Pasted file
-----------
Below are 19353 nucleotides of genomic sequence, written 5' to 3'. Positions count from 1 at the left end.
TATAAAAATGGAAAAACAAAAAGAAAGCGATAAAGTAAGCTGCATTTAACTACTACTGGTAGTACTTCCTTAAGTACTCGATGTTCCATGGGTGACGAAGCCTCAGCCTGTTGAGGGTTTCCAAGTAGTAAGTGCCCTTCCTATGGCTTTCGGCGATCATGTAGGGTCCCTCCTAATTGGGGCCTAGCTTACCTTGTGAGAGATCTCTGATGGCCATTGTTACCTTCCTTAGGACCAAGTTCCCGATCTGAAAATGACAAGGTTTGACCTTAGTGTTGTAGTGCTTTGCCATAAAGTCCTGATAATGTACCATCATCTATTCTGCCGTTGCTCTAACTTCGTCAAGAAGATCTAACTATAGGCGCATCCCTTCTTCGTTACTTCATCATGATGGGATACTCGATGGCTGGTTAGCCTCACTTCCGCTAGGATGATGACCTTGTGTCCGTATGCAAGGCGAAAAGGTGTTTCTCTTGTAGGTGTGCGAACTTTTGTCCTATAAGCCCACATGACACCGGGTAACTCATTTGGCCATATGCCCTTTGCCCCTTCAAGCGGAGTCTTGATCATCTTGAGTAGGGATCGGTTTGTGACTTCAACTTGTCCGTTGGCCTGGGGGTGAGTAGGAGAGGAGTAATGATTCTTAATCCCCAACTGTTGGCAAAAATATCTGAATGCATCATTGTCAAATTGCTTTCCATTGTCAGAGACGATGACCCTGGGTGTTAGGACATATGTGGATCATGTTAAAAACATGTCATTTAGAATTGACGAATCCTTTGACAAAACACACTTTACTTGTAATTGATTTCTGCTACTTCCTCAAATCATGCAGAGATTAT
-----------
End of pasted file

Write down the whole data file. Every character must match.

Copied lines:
Below are 19353 nucleotides of genomic sequence, written 5' to 3'. Positions count from 1 at the left end.
TATAAAAATGGAAAAACAAAAAGAAAGCGATAAAGTAAGCTGCATTTAACTACTACTGGTAGTACTTCCTTAAGTACTCGATGTTCCATGGGTGACGAAGCCTCAGCCTGTTGAGGGTTTCCAAGTAGTAAGTGCCCTTCCTATGGCTTTCGGCGATCATGTAGGGTCCCTCCTAATTGGGGCCTAGCTTACCTTGTGAGAGATCTCTGATGGCCATTGTTACCTTCCTTAGGACCAAGTTCCCGATCTGAAAATGACAAGGTTTGACCTTAGTGTTGTAGTGCTTTGCCATAAAGTCCTGATAATGTACCATCATCTATTCTGCCGTTGCTCTAACTTCGTCAAGAAGATCTAACTATAGGCGCATCCCTTCTTCGTTACTTCATCATGATGGGATACTCGATGGCTGGTTAGCCTCACTTCCGCTAGGATGATGACCTTGTGTCCGTATGCAAGGCGAAAAGGTGTTTCTCTTGTAGGTGTGCGAACTTTTGTCCTATAAGCCCACATGACACCGGGTAACTCATTTGGCCATATGCCCTTTGCCCCTTCAAGCGGAGTCTTGATCATCTTGAGTAGGGATCGGTTTGTGACTTCAACTTGTCCGTTGGCCTGGGGGTGAGTAGGAGAGGAGTAATGATTCTTAATCCCCAACTGTTGGCAAAAATATCTGAATGCATCATTGTCAAATTGCTTTCCATTGTCAGAGACGATGACCCTGGGTGTTAGGACATATGTGGATCATGTTAAAAACATGTCATTTAGAATTGACGAATCCTTTGACAAAACACACTTTACTTGTAATTGATTTCTGCTACTTCCTCAAATCATGCAGAGATTAT